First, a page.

• Bacteria Multiply by asexual binary fission • Altered Nucleotide sequence in expresses new or altered characteristics • Selective value to the organism • Evolutionary value • Acquires Antibiotic resistance grows in body without inhibition • Become a prominent organism • Phenotypic variation occurs when genes changes in response to the environment but reversible.
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• Mutation is a Random, Undirected, Heritable variation • Caused by alteration in the Nucleotide sequence at some point of DNA which can occur due to Addition Deletion Substitution of one or more bases
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Mutation Type
Frameshift (deletion)
(leu) (ser) (arg)

(leu) (val) (pro)


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Mutation Type
Frameshift (insertion)
(leu) (ser) (arg)

(leu) (glut) (cyst)


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Mutations can occur in any sequence,inveitable, useful for Survival

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Multiple Mutations
• Causes extensive chromosomal rearrangement • Missense mutation -Triplet code is acted so as to specify an Aminoacid different from that normally located at particular position in the protein • Nonsense mutation - Deletion of nucleotide within a gene may cause premature polypeptide chain termination by nonsense codon • Tran version is Substitution of purine for pyramidine or vice versa in the base pairing
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• Suppressor Mutation is reversal of mutant phenotype by another mutation at a point of DNA distant from that of original mutation.
• All genes are susceptible for mutations, but all mutations are not expressed • Lethal mutation is harmful destroy the vital functions
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• Conditional Lethal mutant may be Live under certain conditions • Common example is temperature ( its ) mutant • Temp sensitive ( ts) mutant lives at 350c but not at 390c • Each gene undergoes mutation at a fixed frequency. Bacteria undergo mutations at 10-4 - to 10-10 • Tutomerisim T – A is replaced by G - A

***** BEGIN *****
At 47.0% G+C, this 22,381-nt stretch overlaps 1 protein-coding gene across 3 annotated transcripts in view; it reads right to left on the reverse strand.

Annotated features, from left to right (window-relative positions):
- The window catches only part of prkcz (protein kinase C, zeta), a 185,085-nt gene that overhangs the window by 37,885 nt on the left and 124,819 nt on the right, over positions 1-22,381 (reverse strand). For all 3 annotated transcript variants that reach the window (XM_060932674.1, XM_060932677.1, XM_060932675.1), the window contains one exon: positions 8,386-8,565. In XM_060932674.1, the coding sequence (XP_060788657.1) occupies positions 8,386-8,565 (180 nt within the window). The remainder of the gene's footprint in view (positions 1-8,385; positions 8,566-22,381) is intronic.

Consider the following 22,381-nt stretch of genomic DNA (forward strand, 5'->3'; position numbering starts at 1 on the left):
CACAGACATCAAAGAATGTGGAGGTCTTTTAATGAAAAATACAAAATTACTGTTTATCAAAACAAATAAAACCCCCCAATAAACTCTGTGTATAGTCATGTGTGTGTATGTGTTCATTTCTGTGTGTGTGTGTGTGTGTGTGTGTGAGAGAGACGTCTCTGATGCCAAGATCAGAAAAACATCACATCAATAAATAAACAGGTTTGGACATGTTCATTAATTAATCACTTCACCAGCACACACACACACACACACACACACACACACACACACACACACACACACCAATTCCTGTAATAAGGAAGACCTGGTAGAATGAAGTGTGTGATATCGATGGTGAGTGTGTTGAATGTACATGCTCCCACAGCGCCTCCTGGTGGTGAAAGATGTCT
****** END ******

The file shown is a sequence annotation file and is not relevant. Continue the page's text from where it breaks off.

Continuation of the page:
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Mutagenic Agents
• U V rays • Alkyl ting agents • Arcidine Dyes

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GENE TRANSFER Occurs by Complex Mechanisms

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The three bacterial sexual processes
– 1.

Conjugation: direct transfer of DNA from one bacterial cell to another. –2. Transduction: use of a Bacteriophages (bacterial virus) to transfer DNA between cells. –3. Transformation: naked DNA is taken up from the environment by bacterial cells.
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Transformation of Genetic material ( Gene Transfer )

• Different Mechanisms Transformation Transduction Conjugation
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Gene Transfer Processes for Bacteria and Their Viruses
1. Conjugation
2. Transformation

3. Transduction 4. Infection with bacteriophage

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What is Transformation
• Transformation is defined as transfer of Genetic information through the activity of DNA • Griffith experiment Mice injected with Live non capsulated ( R ) Pneumococci with heat killed capsulated (S) Pneumococci Lead to death of Mice with isolation of Live capsulated Pneumococci It means that some factor from Dead pneumococci transferred to live non pathogenic Pneumococci